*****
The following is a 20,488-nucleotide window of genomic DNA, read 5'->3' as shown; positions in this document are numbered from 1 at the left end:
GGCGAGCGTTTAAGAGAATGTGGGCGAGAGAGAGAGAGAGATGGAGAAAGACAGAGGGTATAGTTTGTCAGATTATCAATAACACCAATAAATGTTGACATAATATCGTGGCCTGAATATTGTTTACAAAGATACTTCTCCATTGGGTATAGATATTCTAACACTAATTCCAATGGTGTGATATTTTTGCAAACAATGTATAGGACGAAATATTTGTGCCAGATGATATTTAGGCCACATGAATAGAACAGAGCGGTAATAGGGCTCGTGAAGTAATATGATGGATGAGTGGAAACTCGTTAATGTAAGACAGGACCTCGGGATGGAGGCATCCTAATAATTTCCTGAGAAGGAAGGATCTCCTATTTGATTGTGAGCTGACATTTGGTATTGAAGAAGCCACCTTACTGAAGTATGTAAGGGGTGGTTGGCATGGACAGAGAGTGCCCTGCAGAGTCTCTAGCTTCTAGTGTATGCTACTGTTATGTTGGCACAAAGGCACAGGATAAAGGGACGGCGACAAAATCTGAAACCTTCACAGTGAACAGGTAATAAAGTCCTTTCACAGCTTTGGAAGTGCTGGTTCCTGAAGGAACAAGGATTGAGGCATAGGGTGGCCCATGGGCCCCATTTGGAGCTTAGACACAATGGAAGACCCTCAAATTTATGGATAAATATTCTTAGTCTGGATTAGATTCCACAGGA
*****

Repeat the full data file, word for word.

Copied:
The following is a 20,488-nucleotide window of genomic DNA, read 5'->3' as shown; positions in this document are numbered from 1 at the left end:
GGCGAGCGTTTAAGAGAATGTGGGCGAGAGAGAGAGAGAGATGGAGAAAGACAGAGGGTATAGTTTGTCAGATTATCAATAACACCAATAAATGTTGACATAATATCGTGGCCTGAATATTGTTTACAAAGATACTTCTCCATTGGGTATAGATATTCTAACACTAATTCCAATGGTGTGATATTTTTGCAAACAATGTATAGGACGAAATATTTGTGCCAGATGATATTTAGGCCACATGAATAGAACAGAGCGGTAATAGGGCTCGTGAAGTAATATGATGGATGAGTGGAAACTCGTTAATGTAAGACAGGACCTCGGGATGGAGGCATCCTAATAATTTCCTGAGAAGGAAGGATCTCCTATTTGATTGTGAGCTGACATTTGGTATTGAAGAAGCCACCTTACTGAAGTATGTAAGGGGTGGTTGGCATGGACAGAGAGTGCCCTGCAGAGTCTCTAGCTTCTAGTGTATGCTACTGTTATGTTGGCACAAAGGCACAGGATAAAGGGACGGCGACAAAATCTGAAACCTTCACAGTGAACAGGTAATAAAGTCCTTTCACAGCTTTGGAAGTGCTGGTTCCTGAAGGAACAAGGATTGAGGCATAGGGTGGCCCATGGGCCCCATTTGGAGCTTAGACACAATGGAAGACCCTCAAATTTATGGATAAATATTCTTAGTCTGGATTAGATTCCACAGGA